“Sleeping in our gun bars” | Crime-weary Houston business owners ask city for help

A group of bar owners in Houston are fed up with repeated break-ins. They even slept in their businesses, armed to keep thieves from breaking in.

HOUSTON. Fed up bar owners in Houston are putting pressure on city officials. This comes after repeated break-ins forced some owners to sleep in their businesses – armed ones.

On Wednesday, a group of bar owners reported their displeasure to the Houston City Council.

“I’ve been robbed 15 times in the last year,” Lindsey Ray said.

She is the owner of Two Headed Dog in Midtown. Ray spoke on behalf of a coalition of bar owners who have come under repeated attack.

Ray pointed to the Houston Police Department’s response time: “Alarm response time is one to four hours.”

She also highlighted what they consider repeat offenders: “We see if they get caught, they get re-released because of the bail issues we have. They might come back and rob us again.”

Sean Fitzmaurice is the owner of Reserve 101.

“This is the biggest problem right now, me and a lot of other bar owners are sleeping in our gun bars,” Fitzmaurice said.

Marina Slanina owns Star Sailor in the Heights.

“We are all hacked, and things are stolen in bars,” Slanina said.

Fitzmaurice and Slanina were among the bar owners who showed up on Wednesday.

Several council members spoke out in response, with many emphasizing that this is an issue that HPD is addressing.

“They’re looking at when these hacks are happening and when they can add resources at that time,” council member Robert Gallegos said.

“Just be sure that your police department is investigating these cases,” council member Michael Knox said.

Council members in the areas where the bars were attacked said they plan to contact the owners to help find solutions.

This comes a week after KHOU 11 News reported on the ongoing burglaries. This is a problem that has caused several small business owners to lose thousands of dollars. The group has stated that they are coming together as a unit.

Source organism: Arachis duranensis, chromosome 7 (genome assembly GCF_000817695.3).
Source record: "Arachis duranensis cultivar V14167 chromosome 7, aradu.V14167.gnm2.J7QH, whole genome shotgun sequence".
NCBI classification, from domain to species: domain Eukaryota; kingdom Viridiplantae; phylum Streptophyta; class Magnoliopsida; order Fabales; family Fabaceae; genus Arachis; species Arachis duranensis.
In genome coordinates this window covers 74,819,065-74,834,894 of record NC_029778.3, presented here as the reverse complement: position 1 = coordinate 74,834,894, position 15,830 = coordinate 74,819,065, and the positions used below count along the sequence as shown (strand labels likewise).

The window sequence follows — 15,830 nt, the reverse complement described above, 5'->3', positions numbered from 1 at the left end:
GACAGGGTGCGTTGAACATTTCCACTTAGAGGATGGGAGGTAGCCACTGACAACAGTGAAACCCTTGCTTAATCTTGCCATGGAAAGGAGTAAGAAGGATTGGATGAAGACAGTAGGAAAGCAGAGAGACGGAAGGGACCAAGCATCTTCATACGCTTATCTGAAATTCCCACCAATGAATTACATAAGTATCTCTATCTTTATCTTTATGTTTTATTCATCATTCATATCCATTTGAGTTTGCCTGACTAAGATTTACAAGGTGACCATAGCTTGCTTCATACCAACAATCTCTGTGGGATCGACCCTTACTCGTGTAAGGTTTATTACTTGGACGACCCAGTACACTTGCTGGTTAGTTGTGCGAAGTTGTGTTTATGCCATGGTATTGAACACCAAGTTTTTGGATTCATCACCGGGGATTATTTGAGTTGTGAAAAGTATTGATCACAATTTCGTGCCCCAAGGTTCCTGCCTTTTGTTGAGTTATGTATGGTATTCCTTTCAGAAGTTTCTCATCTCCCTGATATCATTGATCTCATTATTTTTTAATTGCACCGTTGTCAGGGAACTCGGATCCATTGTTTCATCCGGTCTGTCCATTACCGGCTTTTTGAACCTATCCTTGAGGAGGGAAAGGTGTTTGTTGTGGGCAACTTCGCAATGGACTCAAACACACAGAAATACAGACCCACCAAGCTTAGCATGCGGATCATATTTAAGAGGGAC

“It’s a series of break-ins. Inaction on the part of anyone has been a catalyst for all of us to come together,” Fitzmaurice said.

“It’s not just money that can replace these things, it’s something we need to deal with,” Slanina said.

HPD said it has stepped up patrols in these areas. The department said it is also working to educate business owners on what they can do to avoid being targeted.

More owners chased by thieves

Some of the owners said investigators have shown more interest in the crimes since last week’s report, but burglaries have definitely not stopped.

“I saved up money for years, found this place and bought it,” said Coaches Pub owner Robert Curry.

He moved from Missouri to Houston eight months ago when he saw the bar was for sale. Curry finally got the chance to fulfill his dream.

“I lived in my RV for the first four months while I was here in Houston to get started,” Curry said. “And to be honest, it was my baby.”

During the first few months of Curry’s ownership, the Midtown pub did well.

The football season and the World Series games brought only standing people to the bar. But three months ago, the honeymoon ended.

“Do you regret your decision to come to Houston?” asked Matt Dougherty of KHOU 11.